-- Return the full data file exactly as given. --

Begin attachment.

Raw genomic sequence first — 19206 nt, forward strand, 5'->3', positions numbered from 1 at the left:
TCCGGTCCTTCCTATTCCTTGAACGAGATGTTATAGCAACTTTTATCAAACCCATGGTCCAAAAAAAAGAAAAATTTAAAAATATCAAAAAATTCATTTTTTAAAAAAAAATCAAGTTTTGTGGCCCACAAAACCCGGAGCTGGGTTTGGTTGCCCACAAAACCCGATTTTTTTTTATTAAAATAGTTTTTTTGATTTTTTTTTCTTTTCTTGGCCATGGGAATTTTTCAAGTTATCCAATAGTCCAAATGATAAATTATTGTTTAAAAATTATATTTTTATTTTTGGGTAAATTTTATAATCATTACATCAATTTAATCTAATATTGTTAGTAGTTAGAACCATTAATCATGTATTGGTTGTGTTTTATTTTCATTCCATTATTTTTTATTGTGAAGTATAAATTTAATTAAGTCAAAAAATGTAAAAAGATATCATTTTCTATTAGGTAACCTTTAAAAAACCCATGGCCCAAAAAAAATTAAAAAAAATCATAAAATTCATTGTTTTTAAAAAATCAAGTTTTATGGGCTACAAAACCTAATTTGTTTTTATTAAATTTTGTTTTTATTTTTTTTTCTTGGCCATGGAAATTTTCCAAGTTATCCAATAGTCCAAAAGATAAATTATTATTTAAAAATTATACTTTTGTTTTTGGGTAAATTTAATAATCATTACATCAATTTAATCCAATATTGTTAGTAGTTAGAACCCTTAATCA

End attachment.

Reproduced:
Raw genomic sequence first — 19206 nt, forward strand, 5'->3', positions numbered from 1 at the left:
TCCGGTCCTTCCTATTCCTTGAACGAGATGTTATAGCAACTTTTATCAAACCCATGGTCCAAAAAAAAGAAAAATTTAAAAATATCAAAAAATTCATTTTTTAAAAAAAAATCAAGTTTTGTGGCCCACAAAACCCGGAGCTGGGTTTGGTTGCCCACAAAACCCGATTTTTTTTTATTAAAATAGTTTTTTTGATTTTTTTTTCTTTTCTTGGCCATGGGAATTTTTCAAGTTATCCAATAGTCCAAATGATAAATTATTGTTTAAAAATTATATTTTTATTTTTGGGTAAATTTTATAATCATTACATCAATTTAATCTAATATTGTTAGTAGTTAGAACCATTAATCATGTATTGGTTGTGTTTTATTTTCATTCCATTATTTTTTATTGTGAAGTATAAATTTAATTAAGTCAAAAAATGTAAAAAGATATCATTTTCTATTAGGTAACCTTTAAAAAACCCATGGCCCAAAAAAAATTAAAAAAAATCATAAAATTCATTGTTTTTAAAAAATCAAGTTTTATGGGCTACAAAACCTAATTTGTTTTTATTAAATTTTGTTTTTATTTTTTTTTCTTGGCCATGGAAATTTTCCAAGTTATCCAATAGTCCAAAAGATAAATTATTATTTAAAAATTATACTTTTGTTTTTGGGTAAATTTAATAATCATTACATCAATTTAATCCAATATTGTTAGTAGTTAGAACCCTTAATCA